It’s also important that your socks are completely dry when you get into bed. Socks you’ve worn all day will inevitably be slightly damp, which can make your feet cool down fast. Try to save a clean pair of socks to wear to bed, because they’re much more likely to keep you snug.
How do you safely heat a tent?
Many people who enjoy cold weather camping find it hard to keep their tent warm. No matter if you’ve got lots of experience, or have never gone camping before, it’s really important to have the right information so that you can heat your tent safely.
Portable gas or electric heaters can definitely make a difference in cold weather, but they can’t be used over night or for a long period of time. You might be tempted to keep a campfire close to your tent, but this is actually really dangerous and can cause carbon monoxide poisoning or fires.
A really safe way to keep warm while camping is to bring a hot water bottle that you can tuck into your sleeping bag when you go to bed. They’re really easy to fit in your camping bag, and keep you cosy all night long!
You can also ensure that you wear enough layers. Wearing full length clothes to bed, including a hat and cosy socks, will trap heat close to your skin, so you won’t have to worry about losing warmth!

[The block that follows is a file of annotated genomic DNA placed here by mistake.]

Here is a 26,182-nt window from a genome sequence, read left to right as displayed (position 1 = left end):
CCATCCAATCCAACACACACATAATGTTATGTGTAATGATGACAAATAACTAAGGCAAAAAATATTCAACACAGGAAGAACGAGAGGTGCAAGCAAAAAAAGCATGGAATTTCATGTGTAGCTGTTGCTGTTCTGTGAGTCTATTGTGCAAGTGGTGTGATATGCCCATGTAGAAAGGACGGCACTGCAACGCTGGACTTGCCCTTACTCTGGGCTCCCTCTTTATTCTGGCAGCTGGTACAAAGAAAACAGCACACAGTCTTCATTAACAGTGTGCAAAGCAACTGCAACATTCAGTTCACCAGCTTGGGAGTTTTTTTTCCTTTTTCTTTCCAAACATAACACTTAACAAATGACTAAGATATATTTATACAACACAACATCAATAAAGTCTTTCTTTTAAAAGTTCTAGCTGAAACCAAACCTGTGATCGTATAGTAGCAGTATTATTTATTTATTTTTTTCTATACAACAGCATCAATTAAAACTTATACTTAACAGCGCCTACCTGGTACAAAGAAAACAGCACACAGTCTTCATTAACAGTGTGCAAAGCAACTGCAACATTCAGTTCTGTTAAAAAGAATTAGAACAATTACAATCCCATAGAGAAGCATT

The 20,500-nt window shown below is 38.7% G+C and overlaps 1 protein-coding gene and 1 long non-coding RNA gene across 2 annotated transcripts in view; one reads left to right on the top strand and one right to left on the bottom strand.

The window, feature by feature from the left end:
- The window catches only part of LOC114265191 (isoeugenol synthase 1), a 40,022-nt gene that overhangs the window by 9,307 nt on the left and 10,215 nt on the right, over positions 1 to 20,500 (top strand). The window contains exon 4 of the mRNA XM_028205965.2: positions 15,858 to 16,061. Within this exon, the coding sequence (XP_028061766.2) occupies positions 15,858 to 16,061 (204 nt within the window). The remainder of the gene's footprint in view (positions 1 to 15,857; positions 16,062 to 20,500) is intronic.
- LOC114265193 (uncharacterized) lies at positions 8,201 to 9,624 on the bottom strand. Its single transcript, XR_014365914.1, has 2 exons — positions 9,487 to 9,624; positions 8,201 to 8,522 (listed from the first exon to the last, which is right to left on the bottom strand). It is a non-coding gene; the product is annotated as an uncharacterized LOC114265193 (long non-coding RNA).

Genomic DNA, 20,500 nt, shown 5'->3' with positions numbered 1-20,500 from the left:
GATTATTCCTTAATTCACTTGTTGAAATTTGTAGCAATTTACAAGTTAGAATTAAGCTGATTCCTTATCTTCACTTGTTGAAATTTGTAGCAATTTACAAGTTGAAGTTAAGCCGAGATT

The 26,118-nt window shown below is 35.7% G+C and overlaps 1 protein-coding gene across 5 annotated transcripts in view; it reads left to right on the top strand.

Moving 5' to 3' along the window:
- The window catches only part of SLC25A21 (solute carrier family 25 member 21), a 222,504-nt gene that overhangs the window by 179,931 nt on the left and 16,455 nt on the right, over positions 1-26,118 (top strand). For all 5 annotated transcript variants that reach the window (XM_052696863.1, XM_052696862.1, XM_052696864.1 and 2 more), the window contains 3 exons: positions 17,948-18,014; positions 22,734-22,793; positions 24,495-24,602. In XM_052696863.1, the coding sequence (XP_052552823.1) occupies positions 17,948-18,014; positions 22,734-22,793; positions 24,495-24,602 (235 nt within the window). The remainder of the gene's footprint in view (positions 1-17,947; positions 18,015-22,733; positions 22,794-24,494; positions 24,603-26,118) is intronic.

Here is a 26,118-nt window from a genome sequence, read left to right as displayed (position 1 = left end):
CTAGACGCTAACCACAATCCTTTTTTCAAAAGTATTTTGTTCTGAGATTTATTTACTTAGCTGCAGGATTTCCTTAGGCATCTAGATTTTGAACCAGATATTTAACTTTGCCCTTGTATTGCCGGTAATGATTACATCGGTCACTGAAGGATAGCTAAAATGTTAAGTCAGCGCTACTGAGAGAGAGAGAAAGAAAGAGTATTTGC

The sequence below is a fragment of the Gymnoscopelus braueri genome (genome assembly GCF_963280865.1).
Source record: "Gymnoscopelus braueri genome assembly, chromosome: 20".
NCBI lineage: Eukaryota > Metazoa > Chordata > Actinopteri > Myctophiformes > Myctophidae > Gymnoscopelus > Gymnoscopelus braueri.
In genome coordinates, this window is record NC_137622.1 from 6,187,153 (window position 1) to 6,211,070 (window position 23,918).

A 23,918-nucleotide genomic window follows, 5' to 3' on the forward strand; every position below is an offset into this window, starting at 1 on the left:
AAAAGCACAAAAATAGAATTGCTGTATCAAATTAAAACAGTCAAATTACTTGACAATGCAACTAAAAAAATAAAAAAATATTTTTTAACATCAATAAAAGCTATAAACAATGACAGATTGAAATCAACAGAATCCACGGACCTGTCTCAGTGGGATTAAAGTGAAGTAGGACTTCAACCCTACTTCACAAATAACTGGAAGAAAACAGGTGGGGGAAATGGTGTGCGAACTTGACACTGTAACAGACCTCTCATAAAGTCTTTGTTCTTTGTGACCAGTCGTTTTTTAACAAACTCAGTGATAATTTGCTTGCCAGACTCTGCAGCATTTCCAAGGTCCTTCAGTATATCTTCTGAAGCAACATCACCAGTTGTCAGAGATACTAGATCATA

It’s also really important allow air flow inside your tent and sleeping bag. You may think that this will cool you down, but it’s actually a key way to prevent water condensation from building up as you sleep. The more moisture that surrounds you, the quicker your body will feel cold, so make certain your tent is well ventilated, and air your sleeping bag out each morning for the best effects.
How do you keep a tent warm without electricity?
If you’re a keen camper, you might be tempted to try camping without electricity for a really authentic experience. However, it can be tricky to heat your tent without extra power, especially if you’re used to warm water bottles and portable heaters.
When you’re camping without electricity, it’s key that you bring the right supplies with you to avoid being caught out in the cold weather.
One good idea to keep warm while camping is to use disposable heat packs. They aren’t the most environmentally friendly option, but they’re perfect for tucking into your sleeping bag or even taking with you on a hike! If you’re looking for a cost effective choice, choose Mylar blankets to not only insulate yourself as you sleep, but trap warmth inside your tent too!
Another great idea for insulating your tent is to use a tent rug. Whether you select a high quality tent rug or simply use a spare picnic blanket, adding an extra layer to the floor of your tent is sure to help you keep warm, and make your camping experience a much more luxurious one.